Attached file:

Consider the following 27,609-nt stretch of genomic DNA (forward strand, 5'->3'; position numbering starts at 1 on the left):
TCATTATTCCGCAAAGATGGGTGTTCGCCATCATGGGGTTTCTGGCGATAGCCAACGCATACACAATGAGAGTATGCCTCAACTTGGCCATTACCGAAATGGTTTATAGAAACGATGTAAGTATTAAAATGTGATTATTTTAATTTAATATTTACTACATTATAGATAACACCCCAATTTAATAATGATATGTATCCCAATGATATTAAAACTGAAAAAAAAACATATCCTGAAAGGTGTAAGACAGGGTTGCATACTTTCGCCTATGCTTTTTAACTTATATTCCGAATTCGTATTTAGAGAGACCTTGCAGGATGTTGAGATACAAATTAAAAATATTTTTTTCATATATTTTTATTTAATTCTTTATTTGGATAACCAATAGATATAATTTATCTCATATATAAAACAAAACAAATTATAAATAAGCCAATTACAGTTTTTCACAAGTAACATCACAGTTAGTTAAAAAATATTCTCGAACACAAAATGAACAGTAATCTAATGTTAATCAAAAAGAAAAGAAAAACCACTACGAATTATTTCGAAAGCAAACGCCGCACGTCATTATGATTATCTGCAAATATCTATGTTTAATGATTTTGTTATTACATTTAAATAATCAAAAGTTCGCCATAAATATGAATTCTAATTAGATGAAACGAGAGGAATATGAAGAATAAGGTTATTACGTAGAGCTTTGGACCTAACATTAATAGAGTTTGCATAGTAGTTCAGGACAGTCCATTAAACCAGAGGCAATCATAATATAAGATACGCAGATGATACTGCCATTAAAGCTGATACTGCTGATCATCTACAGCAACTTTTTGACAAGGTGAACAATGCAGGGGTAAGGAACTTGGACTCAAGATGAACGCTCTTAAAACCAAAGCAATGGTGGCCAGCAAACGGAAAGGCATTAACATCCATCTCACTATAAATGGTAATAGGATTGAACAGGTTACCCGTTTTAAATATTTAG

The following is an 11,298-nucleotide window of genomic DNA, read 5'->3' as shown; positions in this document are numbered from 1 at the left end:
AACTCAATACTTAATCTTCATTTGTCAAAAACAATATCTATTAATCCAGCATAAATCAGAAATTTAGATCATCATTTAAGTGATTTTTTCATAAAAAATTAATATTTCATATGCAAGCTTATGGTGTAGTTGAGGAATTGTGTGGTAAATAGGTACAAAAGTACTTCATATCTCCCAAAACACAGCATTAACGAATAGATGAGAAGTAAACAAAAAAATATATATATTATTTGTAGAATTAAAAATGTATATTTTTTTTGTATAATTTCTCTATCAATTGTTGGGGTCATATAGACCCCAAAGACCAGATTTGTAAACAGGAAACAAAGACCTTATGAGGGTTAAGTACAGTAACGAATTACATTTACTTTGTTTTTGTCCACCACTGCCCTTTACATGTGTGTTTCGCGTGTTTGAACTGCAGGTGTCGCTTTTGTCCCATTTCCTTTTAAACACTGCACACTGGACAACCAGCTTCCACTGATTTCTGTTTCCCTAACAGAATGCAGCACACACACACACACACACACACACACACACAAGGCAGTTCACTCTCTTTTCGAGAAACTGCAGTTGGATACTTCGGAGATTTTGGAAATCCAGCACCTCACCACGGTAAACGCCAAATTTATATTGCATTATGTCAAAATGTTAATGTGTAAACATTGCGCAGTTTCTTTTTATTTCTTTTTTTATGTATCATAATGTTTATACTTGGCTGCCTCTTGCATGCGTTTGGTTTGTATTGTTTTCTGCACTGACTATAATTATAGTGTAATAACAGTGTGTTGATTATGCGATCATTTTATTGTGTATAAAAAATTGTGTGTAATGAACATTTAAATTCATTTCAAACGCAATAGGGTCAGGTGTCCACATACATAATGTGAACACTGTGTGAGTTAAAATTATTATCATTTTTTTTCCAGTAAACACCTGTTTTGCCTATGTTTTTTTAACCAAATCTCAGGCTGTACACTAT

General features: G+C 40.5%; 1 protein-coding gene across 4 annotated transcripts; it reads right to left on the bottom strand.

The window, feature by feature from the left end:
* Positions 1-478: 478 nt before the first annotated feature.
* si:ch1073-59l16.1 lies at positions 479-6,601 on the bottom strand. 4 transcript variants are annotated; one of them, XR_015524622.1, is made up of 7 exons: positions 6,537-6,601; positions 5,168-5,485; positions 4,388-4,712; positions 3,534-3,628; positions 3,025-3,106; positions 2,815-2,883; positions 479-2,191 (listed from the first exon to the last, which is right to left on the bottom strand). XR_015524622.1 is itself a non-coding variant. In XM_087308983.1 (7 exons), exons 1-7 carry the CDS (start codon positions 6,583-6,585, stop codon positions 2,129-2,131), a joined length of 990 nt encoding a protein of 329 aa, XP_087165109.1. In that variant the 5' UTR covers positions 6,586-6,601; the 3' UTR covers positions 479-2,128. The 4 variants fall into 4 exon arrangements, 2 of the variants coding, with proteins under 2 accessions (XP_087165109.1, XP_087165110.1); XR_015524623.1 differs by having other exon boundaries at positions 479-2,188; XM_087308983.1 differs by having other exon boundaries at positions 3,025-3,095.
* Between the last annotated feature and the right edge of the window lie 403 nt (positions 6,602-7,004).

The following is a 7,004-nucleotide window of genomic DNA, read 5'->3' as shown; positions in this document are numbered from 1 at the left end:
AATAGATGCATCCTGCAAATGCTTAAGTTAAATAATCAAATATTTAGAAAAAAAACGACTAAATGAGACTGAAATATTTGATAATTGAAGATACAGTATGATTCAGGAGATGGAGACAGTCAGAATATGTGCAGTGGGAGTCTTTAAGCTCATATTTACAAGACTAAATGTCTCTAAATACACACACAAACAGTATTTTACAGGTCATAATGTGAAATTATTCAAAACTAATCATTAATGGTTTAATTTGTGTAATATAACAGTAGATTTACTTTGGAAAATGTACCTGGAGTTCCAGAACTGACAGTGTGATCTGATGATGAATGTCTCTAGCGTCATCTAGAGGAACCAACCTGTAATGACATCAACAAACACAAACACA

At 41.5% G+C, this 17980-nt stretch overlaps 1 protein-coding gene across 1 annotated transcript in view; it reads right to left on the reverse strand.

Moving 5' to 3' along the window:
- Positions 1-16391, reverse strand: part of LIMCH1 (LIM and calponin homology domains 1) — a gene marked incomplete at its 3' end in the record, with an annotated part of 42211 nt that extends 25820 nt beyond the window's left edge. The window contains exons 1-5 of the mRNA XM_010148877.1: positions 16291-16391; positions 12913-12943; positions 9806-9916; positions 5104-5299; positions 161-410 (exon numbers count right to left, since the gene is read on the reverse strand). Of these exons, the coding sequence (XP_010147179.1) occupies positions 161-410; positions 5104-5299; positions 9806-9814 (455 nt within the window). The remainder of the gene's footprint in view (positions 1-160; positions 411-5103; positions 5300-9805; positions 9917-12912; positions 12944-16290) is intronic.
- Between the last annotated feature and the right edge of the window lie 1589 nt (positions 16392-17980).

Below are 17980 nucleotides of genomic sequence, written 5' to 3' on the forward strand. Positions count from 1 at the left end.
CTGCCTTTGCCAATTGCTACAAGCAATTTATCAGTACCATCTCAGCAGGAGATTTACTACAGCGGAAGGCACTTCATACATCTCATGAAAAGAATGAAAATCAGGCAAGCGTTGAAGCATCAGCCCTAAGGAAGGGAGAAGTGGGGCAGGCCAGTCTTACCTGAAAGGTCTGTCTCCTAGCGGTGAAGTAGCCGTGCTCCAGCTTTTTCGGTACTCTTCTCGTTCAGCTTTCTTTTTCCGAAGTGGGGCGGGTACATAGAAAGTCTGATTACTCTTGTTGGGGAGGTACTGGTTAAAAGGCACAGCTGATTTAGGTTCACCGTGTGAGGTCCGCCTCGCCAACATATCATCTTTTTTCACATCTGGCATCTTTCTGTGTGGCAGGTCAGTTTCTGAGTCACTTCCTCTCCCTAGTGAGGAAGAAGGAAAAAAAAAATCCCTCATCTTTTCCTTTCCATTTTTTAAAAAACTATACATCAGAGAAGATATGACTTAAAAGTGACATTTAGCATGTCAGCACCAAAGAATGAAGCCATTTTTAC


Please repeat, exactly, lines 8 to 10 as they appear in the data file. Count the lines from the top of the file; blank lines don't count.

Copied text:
* si:ch1073-59l16.1 lies at positions 479-6,601 on the bottom strand. 4 transcript variants are annotated; one of them, XR_015524622.1, is made up of 7 exons: positions 6,537-6,601; positions 5,168-5,485; positions 4,388-4,712; positions 3,534-3,628; positions 3,025-3,106; positions 2,815-2,883; positions 479-2,191 (listed from the first exon to the last, which is right to left on the bottom strand). XR_015524622.1 is itself a non-coding variant. In XM_087308983.1 (7 exons), exons 1-7 carry the CDS (start codon positions 6,583-6,585, stop codon positions 2,129-2,131), a joined length of 990 nt encoding a protein of 329 aa, XP_087165109.1. In that variant the 5' UTR covers positions 6,586-6,601; the 3' UTR covers positions 479-2,128. The 4 variants fall into 4 exon arrangements, 2 of the variants coding, with proteins under 2 accessions (XP_087165109.1, XP_087165110.1); XR_015524623.1 differs by having other exon boundaries at positions 479-2,188; XM_087308983.1 differs by having other exon boundaries at positions 3,025-3,095.
* Between the last annotated feature and the right edge of the window lie 403 nt (positions 6,602-7,004).

The following is a 7,004-nucleotide window of genomic DNA, read 5'->3' as shown; positions in this document are numbered from 1 at the left end: